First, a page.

By Stanley Paul
Suddenly, everything was moving so quickly. When the McGuire Sisters’ stay at Basin Street East came to an end, the management informed me that my trio would be opening act for the next headliner: Miss Peggy Lee! The year before, she’d had a huge hit with a live recording called Peggy Lee at Basin Street East, but then she came down with an illness and dropped straight out of sight. Rumors were that it was emphysema or something equally serious, and so her opening night being back was the most packed the club had been in ages. Everyone who was anyone came to see her… and even people who weren’t!
Miss Peggy Lee.
I walked onto the stage and started playing, looking around the room to see if I recognized anyone. And seated right there in front of me was the legendary composer Richard Rodgers with his daughter Mary. (I was nervous from that point on.) I finished my twenty-minute set to polite applause, but everyone was just glaring at me, viewing me as the one person keeping Peggy Lee from appearing sooner! I couldn’t wait to get off!
When I got backstage, all was chaos! Pandemonium! People were running all over as though the place had just caught fire. “Get some oxygen in here!” someone screamed, and almost immediately two guys carrying a tank plowed their way through the onlooking crowd. (As for me, I just stood there with my mouth hanging open until I felt someone begin to shake me.)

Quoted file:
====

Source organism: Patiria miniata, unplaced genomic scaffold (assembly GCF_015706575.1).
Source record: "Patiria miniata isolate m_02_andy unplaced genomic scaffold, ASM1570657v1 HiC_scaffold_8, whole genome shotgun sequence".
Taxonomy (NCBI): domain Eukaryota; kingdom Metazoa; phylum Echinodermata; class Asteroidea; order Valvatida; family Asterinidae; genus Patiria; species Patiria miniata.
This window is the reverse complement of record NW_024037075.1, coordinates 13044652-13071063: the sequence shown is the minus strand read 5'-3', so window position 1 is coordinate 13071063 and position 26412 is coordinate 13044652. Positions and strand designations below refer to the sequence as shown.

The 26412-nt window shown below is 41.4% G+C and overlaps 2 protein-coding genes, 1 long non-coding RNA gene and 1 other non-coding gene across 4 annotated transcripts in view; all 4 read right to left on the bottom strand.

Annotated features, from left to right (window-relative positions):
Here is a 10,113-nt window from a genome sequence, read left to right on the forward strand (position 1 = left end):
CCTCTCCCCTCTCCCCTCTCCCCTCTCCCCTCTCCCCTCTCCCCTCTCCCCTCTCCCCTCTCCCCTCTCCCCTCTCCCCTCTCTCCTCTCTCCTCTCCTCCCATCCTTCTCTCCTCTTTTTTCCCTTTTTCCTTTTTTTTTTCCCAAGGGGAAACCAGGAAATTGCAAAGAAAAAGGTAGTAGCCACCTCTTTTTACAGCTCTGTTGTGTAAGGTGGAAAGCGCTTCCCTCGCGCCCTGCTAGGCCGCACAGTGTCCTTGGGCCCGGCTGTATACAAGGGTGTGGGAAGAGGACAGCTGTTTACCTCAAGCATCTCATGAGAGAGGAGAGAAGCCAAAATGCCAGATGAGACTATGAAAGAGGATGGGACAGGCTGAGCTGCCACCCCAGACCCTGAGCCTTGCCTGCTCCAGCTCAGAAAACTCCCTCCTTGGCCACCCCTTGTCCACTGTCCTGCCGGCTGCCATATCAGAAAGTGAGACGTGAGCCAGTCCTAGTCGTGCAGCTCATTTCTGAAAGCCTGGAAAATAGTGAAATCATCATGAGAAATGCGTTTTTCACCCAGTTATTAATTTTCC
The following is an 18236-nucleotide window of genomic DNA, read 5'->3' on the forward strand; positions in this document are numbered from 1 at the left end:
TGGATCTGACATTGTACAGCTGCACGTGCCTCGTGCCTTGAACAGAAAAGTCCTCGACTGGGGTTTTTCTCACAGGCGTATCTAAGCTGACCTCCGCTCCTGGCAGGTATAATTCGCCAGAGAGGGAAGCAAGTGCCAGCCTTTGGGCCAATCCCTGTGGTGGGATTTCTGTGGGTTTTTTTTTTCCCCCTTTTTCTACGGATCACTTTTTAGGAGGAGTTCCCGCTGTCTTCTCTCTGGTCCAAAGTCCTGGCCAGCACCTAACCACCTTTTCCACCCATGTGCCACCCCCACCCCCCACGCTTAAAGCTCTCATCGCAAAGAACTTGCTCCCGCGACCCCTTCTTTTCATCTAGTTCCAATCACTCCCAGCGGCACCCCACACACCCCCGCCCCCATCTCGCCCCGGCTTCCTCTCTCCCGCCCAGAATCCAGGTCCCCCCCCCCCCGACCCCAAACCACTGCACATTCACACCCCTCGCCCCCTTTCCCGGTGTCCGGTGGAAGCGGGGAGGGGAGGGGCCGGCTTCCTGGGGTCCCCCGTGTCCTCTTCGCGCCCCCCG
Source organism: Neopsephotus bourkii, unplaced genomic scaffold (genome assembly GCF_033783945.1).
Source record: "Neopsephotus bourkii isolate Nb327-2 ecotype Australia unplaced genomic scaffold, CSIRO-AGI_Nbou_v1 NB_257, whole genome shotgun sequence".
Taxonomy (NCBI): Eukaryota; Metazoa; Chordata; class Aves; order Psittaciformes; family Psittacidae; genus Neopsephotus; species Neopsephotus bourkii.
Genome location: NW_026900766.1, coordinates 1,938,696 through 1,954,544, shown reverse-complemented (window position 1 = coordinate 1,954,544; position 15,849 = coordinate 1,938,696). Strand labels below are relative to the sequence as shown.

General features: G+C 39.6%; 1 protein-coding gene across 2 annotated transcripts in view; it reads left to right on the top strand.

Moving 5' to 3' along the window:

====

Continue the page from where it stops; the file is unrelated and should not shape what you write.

“What the hell’s the matter with you!” he was screaming at me. “Get back out there and play for God’s sake!”
“I can’t go back out there,” I tried to explain… but I could feel myself being steadily pushed back onto the stage.
“She won’t be ready for at least another twenty minutes yet!” someone shouted. “Just play something!”
As my feet made their way back to the piano, I could hear a groaning sigh come from the audience. “What’s he doing back?” someone said, offering what was probably the most icy performance welcome of my life. I tried to pretend I didn’t hear and launched into some Gershwin, but the crowd paid no attention, murmuring and sighing louder and louder. And this continued for twenty agonizing minutes. But, just as I imagined a lynch mob would be forming, she was finally ready!
“And now… Miss Peggy Lee!” the announcer shouted, and the house erupted into cheers. (I’d never heard such a roar, and so I scrambled off the stage to get out of the way).
After her recovery that evening, there were no more emergencies or delays, and for the next two weeks, each performance was magic.
Peggy Lee and me.
She was so nice; she’d call me by name as I walked by her dressing room (and she was like that with everyone)… as opposed to the McGuire Sisters who barely acknowledged my existence.
Around that time, I was contacted by Dr. Nuland: “Coral Records [a subsidiary of the larger Decca Records] is going to sign you to a contract.” I was to record the title song for a movie about to be released entitled My Geisha, starring Shirley MacLaine and Yves Montand. “A movie!” I kept repeating excitedly!
I was given the music, my choice of a Steinway piano to record on, and then proceeded to practice the song until I could play it backwards and forwards. When I entered the studio, I was completely prepared.
Henry Jerome, a well-known band-leader with Decca Records, was there to conduct what looked like an entire symphony orchestra; I was petrified, but somehow got through the session with no retakes.